“THE JEWEL ON THIN ICE” (ADAPTED FROM SOREN KIERKEGAARD)
Tim sat in his father’s hospital room. The old building overlooked the frozen lake in the middle of the barony, crowded with skaters surrounded by their admirers. Tim’s dad was restless and still sore from his operation. Though just ten years old, Tim already felt the burden of responsibility.
His father would never walk again.
Tim worried about the future. How would he help his dad? What would they do to get by? He stared at the athletes circling the ice and dreamed of glory. And riches.
Long ago, a jewel—more valuable than the wealth of the greatest baron—had been revealed during a thaw. The jewel captured the attention of the entire community. But the ice around it was thin. Everyone knew it could not support the weight of even a small girl. The jewel was so beautiful, the prize so salivatory, however, people began skating out onto the ice to see if anyone could even get close.
Ice skaters ventured year-round onto the lake. Great crowds gathered, cheering the skaters as they whirled and circled and edged their way ever-closer to the thin ice at the center where the jewel lay exposed. When the ice crackled, the crowd would roar.
But no one got close to the jewel.
Over the years, ice skating became the dominant pastime in the barony. Visitors rented skates and children learned to move over the frozen water with grace and ease. The people became connoisseurs of skill and speed, watching as the best of the skaters ventured to the thin edge of the ice before turning back from runs ever more dangerous.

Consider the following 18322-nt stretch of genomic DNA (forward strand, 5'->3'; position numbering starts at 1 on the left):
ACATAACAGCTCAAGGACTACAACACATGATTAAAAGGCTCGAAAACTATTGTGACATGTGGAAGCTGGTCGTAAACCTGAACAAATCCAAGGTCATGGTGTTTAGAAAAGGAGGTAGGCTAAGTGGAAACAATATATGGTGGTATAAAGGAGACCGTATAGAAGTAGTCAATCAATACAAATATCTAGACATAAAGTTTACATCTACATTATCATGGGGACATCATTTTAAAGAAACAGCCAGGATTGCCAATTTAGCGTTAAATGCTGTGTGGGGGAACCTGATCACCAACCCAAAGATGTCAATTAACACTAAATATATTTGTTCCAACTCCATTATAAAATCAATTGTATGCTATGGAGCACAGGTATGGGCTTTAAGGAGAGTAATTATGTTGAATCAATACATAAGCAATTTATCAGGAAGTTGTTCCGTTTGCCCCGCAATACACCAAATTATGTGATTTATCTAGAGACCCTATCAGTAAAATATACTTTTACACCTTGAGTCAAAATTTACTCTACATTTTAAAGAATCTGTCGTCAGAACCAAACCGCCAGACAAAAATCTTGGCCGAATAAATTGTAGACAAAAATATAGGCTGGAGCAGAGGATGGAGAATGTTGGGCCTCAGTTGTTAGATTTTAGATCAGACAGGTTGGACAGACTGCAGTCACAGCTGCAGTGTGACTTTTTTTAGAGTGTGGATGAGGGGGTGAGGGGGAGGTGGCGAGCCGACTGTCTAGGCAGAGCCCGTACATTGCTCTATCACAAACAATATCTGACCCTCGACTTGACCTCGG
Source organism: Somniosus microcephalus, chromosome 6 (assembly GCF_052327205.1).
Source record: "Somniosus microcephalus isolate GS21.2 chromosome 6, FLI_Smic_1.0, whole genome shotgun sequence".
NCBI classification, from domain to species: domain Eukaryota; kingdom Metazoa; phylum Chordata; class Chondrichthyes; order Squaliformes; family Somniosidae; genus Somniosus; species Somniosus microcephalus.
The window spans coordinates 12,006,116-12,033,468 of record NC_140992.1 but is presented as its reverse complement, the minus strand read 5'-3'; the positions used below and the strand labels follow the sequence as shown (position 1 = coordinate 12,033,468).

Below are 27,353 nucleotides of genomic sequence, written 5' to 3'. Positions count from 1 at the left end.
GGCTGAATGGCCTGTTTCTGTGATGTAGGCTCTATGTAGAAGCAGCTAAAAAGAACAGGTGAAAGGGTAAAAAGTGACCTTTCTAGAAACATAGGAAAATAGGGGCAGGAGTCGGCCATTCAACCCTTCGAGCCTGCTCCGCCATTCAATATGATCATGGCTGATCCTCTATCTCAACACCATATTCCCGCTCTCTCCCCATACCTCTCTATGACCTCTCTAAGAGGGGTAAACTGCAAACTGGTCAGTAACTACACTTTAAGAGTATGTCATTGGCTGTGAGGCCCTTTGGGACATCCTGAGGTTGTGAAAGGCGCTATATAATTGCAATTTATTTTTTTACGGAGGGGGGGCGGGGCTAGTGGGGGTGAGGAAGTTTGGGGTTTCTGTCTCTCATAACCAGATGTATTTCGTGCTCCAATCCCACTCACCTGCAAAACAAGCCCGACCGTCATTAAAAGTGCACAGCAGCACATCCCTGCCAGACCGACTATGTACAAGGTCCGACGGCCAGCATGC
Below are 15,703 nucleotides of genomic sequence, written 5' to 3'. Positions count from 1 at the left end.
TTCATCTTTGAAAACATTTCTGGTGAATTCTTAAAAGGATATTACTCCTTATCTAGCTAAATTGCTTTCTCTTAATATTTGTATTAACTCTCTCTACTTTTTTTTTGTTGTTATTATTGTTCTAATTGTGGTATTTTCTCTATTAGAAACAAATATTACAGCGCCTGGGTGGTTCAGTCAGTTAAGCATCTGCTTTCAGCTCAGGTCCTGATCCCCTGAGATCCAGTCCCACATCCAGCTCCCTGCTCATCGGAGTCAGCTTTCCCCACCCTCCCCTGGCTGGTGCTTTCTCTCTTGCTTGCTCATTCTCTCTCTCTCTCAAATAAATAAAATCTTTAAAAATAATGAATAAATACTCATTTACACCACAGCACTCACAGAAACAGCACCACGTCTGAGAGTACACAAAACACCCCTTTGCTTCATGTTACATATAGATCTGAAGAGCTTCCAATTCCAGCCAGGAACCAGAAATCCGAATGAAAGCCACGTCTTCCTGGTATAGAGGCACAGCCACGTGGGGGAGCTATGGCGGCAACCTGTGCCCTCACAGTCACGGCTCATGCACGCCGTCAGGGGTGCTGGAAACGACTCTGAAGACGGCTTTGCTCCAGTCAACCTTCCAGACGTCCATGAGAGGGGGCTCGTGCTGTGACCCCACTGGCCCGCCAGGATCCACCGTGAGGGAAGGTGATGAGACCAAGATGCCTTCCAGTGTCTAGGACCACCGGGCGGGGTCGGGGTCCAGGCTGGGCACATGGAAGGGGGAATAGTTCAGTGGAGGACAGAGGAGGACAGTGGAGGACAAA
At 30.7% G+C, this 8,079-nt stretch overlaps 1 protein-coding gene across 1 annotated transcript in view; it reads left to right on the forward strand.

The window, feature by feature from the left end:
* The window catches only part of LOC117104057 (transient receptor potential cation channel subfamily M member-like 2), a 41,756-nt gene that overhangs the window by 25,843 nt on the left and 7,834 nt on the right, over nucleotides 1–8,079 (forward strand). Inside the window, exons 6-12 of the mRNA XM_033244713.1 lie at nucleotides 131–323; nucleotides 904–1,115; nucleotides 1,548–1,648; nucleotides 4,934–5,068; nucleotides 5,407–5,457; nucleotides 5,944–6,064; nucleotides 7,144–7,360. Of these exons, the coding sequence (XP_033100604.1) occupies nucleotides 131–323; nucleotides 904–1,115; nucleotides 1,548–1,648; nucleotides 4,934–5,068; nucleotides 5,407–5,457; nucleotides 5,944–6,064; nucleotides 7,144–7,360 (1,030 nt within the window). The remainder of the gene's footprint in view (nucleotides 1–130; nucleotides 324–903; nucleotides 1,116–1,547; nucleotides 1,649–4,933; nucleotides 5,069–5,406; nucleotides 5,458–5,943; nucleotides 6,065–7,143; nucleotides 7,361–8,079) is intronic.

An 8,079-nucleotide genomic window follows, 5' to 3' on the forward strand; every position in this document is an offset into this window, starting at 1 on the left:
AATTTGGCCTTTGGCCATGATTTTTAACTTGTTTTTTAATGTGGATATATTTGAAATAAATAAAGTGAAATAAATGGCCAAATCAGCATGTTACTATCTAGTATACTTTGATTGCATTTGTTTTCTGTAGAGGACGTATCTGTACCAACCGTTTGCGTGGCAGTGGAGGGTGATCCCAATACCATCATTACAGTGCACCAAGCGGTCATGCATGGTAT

Tim grew up watching the skaters. He couldn’t skate, but his desperation made him blurt out nonetheless. “I’m going to be a skater.”
Tim’s voice trembled as he spoke. It was a shake and a whisper, a breath of hope.
His father awoke. “Why a skater?”
Tim blanched. “People love the skaters.”
Tim’s father frowned. “Is there so little in your heart?”
“Is fame what you want?” his father asked. “Adoration?”
“I want to make you well,” Tim cried. “I need medicine, and medicine costs money. The fame I get from skating will get me what I need to save you.”
His father relaxed. “I will be fine,” he chuckled, “whether I get the medicine or not. But you, my son—you must aim higher.”
“What is better than skating?” Tim asked.
“The skaters have long since forgotten why they’re there.” Tim blushed. He had forgotten, too. “Don’t waste your time trying to measure up to the crowd. Just go for the jewel.”
Tim felt a surge of energy and raced downstairs and out the front door. He paused at the lakeside, then continued onto the ice, slipping and skidding over the smooth freeze. The crowd booed. They scolded him for wrecking the sport. Several of the skaters whished by and jeered. But Tim kept care-stepping further onto the lake.
As he neared the thin edge of the ice, a great section buckled and he teetered on the precipice of the black water below.
But he did not fall. He did not quit.
Tim grabbed the jewel at the middle of the lake and returned to the shore. The crowd fell silent, then erupted into a thundering cheer. Those who had booed only a moment before now applauded with unrestrained enthusiasm.
He was rich, but—even better—he was brave.